Roman tangling with Dogboe and Vargas looks like really good fights on paper that would garner the interest of American networks. Just as importantly, they figure to be entertaining bouts.


“I see him matching up pretty good. Maybe it sounds pretty vain to say that Danny is actually the best 122-pounder in the world,” opined Gonzalez. “Look, Rey Vargas, to me, is the toughest of the 122s because of his range, has excellent combinations, but there’s a lot of different things you can exploit on him too. The new champion Dogboe, he is pretty strong, comes forward, but his style fits Danny perfectly. He’s a fun kid but that’s what I see in him.”


Roman – latest example of why #BeltsMatter – states, “If everything goes good after this fight, I would like to unify with any of the champions. I don’t mind going back to Japan either to challenge the IBF champion.”


But first he must get through Flores, 25-0 (1), (who failed to make the 122-pound weight limit and will be ineligible to win the belt tonight) before he can go belt hunting.


“He’s a Mexican fighter. He’s solid, he’s taller than me, longer reach,” Roman says of his upcoming foe. “So he’s going to bring the fight to me and that’s good because he comes to fight and that’s what I like.”





Here’s the latest edition of “The 3 Knockdown Rule,” in which Mario Lopez and I discuss the finalizing of the rematch between unified middleweight titlist Gennady Golovkin and Saul Alvarez and everything else in the sport of boxing.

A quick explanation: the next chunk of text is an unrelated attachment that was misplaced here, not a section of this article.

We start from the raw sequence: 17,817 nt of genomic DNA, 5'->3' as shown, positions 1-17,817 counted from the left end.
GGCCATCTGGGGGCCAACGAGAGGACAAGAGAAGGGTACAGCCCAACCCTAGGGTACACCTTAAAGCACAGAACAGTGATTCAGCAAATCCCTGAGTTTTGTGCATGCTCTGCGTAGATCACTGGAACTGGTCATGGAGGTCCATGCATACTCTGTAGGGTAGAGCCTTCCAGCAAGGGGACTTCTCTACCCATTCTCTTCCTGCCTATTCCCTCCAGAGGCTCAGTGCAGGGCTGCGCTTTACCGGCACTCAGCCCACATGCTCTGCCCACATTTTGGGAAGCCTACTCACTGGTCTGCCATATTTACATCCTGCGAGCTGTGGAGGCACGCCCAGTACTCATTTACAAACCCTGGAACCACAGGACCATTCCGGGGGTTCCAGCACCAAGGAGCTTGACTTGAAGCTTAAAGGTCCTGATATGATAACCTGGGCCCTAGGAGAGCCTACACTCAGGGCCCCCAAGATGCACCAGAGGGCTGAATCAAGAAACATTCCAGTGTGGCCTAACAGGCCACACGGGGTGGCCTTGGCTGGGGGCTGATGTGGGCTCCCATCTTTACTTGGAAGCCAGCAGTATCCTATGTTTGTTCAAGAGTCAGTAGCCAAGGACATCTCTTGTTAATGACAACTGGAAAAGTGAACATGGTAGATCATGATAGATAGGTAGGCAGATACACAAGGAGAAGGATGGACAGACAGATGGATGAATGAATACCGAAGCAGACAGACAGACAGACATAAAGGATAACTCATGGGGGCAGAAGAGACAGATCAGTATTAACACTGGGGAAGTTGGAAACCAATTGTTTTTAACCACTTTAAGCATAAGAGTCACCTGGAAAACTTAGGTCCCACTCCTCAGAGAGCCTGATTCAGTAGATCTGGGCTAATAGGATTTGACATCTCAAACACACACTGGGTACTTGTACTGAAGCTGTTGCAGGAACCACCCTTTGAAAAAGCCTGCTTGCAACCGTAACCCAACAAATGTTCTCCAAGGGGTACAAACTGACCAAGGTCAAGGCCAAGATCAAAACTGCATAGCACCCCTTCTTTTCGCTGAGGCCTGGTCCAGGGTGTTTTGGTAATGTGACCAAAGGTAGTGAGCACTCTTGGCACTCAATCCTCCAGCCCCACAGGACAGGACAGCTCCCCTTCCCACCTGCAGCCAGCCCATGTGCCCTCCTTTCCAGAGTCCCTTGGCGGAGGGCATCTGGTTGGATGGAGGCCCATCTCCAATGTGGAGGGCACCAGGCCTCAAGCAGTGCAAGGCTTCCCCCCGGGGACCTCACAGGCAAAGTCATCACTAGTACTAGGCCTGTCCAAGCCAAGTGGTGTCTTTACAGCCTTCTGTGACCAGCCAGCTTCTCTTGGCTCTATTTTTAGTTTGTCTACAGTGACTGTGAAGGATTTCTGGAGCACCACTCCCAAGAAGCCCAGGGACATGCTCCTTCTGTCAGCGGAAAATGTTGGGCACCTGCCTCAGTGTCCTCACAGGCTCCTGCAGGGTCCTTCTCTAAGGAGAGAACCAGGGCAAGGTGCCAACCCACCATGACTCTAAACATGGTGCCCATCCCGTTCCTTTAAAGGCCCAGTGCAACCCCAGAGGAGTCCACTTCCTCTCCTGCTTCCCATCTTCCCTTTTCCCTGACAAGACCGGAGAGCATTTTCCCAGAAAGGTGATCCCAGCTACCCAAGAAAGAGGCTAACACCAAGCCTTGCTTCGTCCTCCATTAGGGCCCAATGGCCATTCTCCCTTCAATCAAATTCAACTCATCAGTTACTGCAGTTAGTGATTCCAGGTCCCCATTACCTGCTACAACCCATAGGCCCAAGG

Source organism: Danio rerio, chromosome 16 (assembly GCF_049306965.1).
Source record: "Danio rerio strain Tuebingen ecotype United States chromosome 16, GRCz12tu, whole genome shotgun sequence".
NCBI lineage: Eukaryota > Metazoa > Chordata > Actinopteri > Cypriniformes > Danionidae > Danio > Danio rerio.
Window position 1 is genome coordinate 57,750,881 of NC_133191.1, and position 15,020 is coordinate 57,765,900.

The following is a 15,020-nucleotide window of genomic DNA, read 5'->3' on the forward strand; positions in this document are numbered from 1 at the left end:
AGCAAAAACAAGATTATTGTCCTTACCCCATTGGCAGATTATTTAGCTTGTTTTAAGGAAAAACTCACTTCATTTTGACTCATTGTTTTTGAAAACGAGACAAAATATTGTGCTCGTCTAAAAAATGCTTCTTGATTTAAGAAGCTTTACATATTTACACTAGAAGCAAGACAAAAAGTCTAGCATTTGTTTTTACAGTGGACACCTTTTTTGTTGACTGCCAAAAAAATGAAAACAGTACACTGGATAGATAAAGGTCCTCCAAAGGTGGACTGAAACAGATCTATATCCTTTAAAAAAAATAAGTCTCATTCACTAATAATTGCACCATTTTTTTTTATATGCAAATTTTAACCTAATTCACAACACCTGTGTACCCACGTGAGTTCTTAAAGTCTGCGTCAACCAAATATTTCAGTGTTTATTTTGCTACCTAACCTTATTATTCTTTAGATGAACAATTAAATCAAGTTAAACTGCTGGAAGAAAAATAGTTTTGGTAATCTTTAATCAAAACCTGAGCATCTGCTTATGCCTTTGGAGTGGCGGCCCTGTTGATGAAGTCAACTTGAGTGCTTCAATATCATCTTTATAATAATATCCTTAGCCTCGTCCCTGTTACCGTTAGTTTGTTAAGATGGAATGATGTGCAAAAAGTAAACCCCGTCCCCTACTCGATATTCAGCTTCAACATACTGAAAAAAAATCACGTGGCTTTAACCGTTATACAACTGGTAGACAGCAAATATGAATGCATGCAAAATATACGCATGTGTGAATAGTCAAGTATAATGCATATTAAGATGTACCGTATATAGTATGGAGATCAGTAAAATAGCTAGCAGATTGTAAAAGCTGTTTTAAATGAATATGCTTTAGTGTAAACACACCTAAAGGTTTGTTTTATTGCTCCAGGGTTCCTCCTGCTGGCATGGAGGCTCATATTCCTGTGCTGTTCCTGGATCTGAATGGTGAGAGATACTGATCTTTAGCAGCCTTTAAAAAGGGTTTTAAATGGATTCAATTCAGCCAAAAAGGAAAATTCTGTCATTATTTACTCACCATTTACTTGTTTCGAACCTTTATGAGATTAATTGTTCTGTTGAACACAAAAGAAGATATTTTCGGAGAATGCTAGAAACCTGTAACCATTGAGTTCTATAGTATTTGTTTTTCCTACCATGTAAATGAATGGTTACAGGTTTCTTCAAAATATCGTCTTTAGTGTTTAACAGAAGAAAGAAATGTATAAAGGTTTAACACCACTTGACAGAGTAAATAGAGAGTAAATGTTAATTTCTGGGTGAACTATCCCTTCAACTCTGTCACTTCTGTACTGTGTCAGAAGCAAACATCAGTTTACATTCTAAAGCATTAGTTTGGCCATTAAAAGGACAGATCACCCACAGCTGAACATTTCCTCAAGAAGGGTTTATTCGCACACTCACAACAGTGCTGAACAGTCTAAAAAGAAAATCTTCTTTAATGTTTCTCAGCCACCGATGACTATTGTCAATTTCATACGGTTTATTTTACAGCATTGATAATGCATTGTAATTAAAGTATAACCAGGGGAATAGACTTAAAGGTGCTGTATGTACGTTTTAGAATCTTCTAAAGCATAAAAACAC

This Showtime tripleheader, which is headlined by IBF welterweight titlist Errol Spence Jr. (who faces Carlos Ocampo), from the Ford Center at the Star, begins at 9 p.m. ET/6 p.m. PT…Opening this broadcast is a junior welterweight bout between Adrian Granados and Javier Fortuna…Per the WBA rules, win or lose, Roman will retain his title since Flores failed to make weight…Mike Alvarado has been added to the Top Rank undercard, on June 30, in Oklahoma City…You see Adrien Broner’s Instagram account lately? Yeah, something’s going on…Mike Bibby looks like he’s been doing a lot of lifting lately…I can be reached at k9kim@yahoo.com and I tweet (a lot) at twitter.com/steveucnlive. I also share photos of stuff at instagram.com/steveucnlive and can also be found at tsu.co/steveucnlive.




Tags: , , , , , , , , , , , , , ,